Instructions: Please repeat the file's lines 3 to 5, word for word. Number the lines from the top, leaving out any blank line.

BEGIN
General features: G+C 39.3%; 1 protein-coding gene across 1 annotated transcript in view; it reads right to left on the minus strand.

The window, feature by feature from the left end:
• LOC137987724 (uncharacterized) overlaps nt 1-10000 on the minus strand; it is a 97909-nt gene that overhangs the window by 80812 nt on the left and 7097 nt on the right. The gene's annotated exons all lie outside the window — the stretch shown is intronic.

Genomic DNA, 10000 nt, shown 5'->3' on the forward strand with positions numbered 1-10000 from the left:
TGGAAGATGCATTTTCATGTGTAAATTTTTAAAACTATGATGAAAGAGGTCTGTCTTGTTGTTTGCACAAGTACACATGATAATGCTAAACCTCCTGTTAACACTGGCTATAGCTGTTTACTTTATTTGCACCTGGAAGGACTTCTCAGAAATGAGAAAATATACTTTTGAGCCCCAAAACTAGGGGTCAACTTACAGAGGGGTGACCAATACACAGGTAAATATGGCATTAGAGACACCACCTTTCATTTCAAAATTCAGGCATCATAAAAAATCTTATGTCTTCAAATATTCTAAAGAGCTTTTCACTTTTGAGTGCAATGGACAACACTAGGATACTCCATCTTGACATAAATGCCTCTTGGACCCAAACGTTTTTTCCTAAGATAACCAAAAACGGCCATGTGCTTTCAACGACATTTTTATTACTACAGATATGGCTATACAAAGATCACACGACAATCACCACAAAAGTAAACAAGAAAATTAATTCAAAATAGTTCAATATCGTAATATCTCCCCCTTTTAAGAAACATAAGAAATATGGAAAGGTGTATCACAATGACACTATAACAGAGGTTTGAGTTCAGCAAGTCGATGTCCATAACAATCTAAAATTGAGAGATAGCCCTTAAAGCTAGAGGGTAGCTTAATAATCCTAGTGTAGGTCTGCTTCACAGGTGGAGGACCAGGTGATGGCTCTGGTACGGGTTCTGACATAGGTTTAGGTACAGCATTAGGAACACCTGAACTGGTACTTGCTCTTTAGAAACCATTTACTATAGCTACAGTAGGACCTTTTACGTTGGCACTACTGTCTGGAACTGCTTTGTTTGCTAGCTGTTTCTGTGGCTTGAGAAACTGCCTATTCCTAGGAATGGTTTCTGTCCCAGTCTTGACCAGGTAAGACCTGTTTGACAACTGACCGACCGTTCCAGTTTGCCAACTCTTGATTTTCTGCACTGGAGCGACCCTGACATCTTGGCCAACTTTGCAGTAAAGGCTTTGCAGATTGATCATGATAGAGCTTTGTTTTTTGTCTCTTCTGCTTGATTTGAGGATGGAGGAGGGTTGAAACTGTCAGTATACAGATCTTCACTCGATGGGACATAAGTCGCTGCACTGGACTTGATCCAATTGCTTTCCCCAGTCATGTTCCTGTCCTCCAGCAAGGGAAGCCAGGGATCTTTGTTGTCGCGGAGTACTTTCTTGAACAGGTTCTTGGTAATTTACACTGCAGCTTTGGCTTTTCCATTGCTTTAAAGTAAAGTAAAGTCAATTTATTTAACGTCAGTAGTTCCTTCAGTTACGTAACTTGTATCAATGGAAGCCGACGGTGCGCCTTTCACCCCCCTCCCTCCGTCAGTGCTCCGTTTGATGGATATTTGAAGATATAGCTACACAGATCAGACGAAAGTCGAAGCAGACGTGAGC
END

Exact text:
• LOC137987724 (uncharacterized) overlaps nt 1-10000 on the minus strand; it is a 97909-nt gene that overhangs the window by 80812 nt on the left and 7097 nt on the right. The gene's annotated exons all lie outside the window — the stretch shown is intronic.

Genomic DNA, 10000 nt, shown 5'->3' on the forward strand with positions numbered 1-10000 from the left:
TGGAAGATGCATTTTCATGTGTAAATTTTTAAAACTATGATGAAAGAGGTCTGTCTTGTTGTTTGCACAAGTACACATGATAATGCTAAACCTCCTGTTAACACTGGCTATAGCTGTTTACTTTATTTGCACCTGGAAGGACTTCTCAGAAATGAGAAAATATACTTTTGAGCCCCAAAACTAGGGGTCAACTTACAGAGGGGTGACCAATACACAGGTAAATATGGCATTAGAGACACCACCTTTCATTTCAAAATTCAGGCATCATAAAAAATCTTATGTCTTCAAATATTCTAAAGAGCTTTTCACTTTTGAGTGCAATGGACAACACTAGGATACTCCATCTTGACATAAATGCCTCTTGGACCCAAACGTTTTTTCCTAAGATAACCAAAAACGGCCATGTGCTTTCAACGACATTTTTATTACTACAGATATGGCTATACAAAGATCACACGACAATCACCACAAAAGTAAACAAGAAAATTAATTCAAAATAGTTCAATATCGTAATATCTCCCCCTTTTAAGAAACATAAGAAATATGGAAAGGTGTATCACAATGACACTATAACAGAGGTTTGAGTTCAGCAAGTCGATGTCCATAACAATCTAAAATTGAGAGATAGCCCTTAAAGCTAGAGGGTAGCTTAATAATCCTAGTGTAGGTCTGCTTCACAGGTGGAGGACCAGGTGATGGCTCTGGTACGGGTTCTGACATAGGTTTAGGTACAGCATTAGGAACACCTGAACTGGTACTTGCTCTTTAGAAACCATTTACTATAGCTACAGTAGGACCTTTTACGTTGGCACTACTGTCTGGAACTGCTTTGTTTGCTAGCTGTTTCTGTGGCTTGAGAAACTGCCTATTCCTAGGAATGGTTTCTGTCCCAGTCTTGACCAGGTAAGACCTGTTTGACAACTGACCGACCGTTCCAGTTTGCCAACTCTTGATTTTCTGCACTGGAGCGACCCTGACATCTTGGCCAACTTTGCAGTAAAGGCTTTGCAGATTGATCATGATAGAGCTTTGTTTTTTGTCTCTTCTGCTTGATTTGAGGATGGAGGAGGGTTGAAACTGTCAGTATACAGATCTTCACTCGATGGGACATAAGTCGCTGCACTGGACTTGATCCAATTGCTTTCCCCAGTCATGTTCCTGTCCTCCAGCAAGGGAAGCCAGGGATCTTTGTTGTCGCGGAGTACTTTCTTGAACAGGTTCTTGGTAATTTACACTGCAGCTTTGGCTTTTCCATTGCTTTAAAGTAAAGTAAAGTCAATTTATTTAACGTCAGTAGTTCCTTCAGTTACGTAACTTGTATCAATGGAAGCCGACGGTGCGCCTTTCACCCCCCTCCCTCCGTCAGTGCTCCGTTTGATGGATATTTGAAGATATAGCTACACAGATCAGACGAAAGTCGAAGCAGACGTGAGC